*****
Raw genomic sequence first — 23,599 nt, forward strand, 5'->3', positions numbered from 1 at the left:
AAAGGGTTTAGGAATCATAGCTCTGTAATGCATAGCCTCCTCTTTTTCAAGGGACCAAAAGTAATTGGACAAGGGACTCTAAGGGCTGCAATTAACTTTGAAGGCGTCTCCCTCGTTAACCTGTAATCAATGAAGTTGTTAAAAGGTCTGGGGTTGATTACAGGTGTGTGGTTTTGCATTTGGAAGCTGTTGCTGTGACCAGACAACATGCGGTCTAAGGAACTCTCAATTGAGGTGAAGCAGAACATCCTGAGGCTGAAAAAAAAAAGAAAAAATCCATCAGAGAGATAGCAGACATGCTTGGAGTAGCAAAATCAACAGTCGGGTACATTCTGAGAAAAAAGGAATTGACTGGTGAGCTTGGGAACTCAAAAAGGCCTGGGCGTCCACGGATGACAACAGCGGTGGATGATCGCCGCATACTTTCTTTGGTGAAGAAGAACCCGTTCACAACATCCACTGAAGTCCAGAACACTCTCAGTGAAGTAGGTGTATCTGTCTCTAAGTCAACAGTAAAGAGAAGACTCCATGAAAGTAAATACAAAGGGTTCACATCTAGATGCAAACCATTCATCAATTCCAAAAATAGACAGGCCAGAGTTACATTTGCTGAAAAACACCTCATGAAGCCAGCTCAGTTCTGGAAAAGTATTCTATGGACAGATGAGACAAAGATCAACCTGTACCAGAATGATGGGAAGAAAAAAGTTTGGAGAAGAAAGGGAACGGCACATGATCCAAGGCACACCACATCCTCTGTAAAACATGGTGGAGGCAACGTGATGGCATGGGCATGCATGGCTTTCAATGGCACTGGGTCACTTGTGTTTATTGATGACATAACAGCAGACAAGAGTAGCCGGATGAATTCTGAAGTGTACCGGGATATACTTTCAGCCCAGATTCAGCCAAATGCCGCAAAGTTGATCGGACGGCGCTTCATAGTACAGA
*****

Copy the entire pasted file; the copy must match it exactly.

Raw genomic sequence first — 23,599 nt, forward strand, 5'->3', positions numbered from 1 at the left:
AAAGGGTTTAGGAATCATAGCTCTGTAATGCATAGCCTCCTCTTTTTCAAGGGACCAAAAGTAATTGGACAAGGGACTCTAAGGGCTGCAATTAACTTTGAAGGCGTCTCCCTCGTTAACCTGTAATCAATGAAGTTGTTAAAAGGTCTGGGGTTGATTACAGGTGTGTGGTTTTGCATTTGGAAGCTGTTGCTGTGACCAGACAACATGCGGTCTAAGGAACTCTCAATTGAGGTGAAGCAGAACATCCTGAGGCTGAAAAAAAAAAGAAAAAATCCATCAGAGAGATAGCAGACATGCTTGGAGTAGCAAAATCAACAGTCGGGTACATTCTGAGAAAAAAGGAATTGACTGGTGAGCTTGGGAACTCAAAAAGGCCTGGGCGTCCACGGATGACAACAGCGGTGGATGATCGCCGCATACTTTCTTTGGTGAAGAAGAACCCGTTCACAACATCCACTGAAGTCCAGAACACTCTCAGTGAAGTAGGTGTATCTGTCTCTAAGTCAACAGTAAAGAGAAGACTCCATGAAAGTAAATACAAAGGGTTCACATCTAGATGCAAACCATTCATCAATTCCAAAAATAGACAGGCCAGAGTTACATTTGCTGAAAAACACCTCATGAAGCCAGCTCAGTTCTGGAAAAGTATTCTATGGACAGATGAGACAAAGATCAACCTGTACCAGAATGATGGGAAGAAAAAAGTTTGGAGAAGAAAGGGAACGGCACATGATCCAAGGCACACCACATCCTCTGTAAAACATGGTGGAGGCAACGTGATGGCATGGGCATGCATGGCTTTCAATGGCACTGGGTCACTTGTGTTTATTGATGACATAACAGCAGACAAGAGTAGCCGGATGAATTCTGAAGTGTACCGGGATATACTTTCAGCCCAGATTCAGCCAAATGCCGCAAAGTTGATCGGACGGCGCTTCATAGTACAGA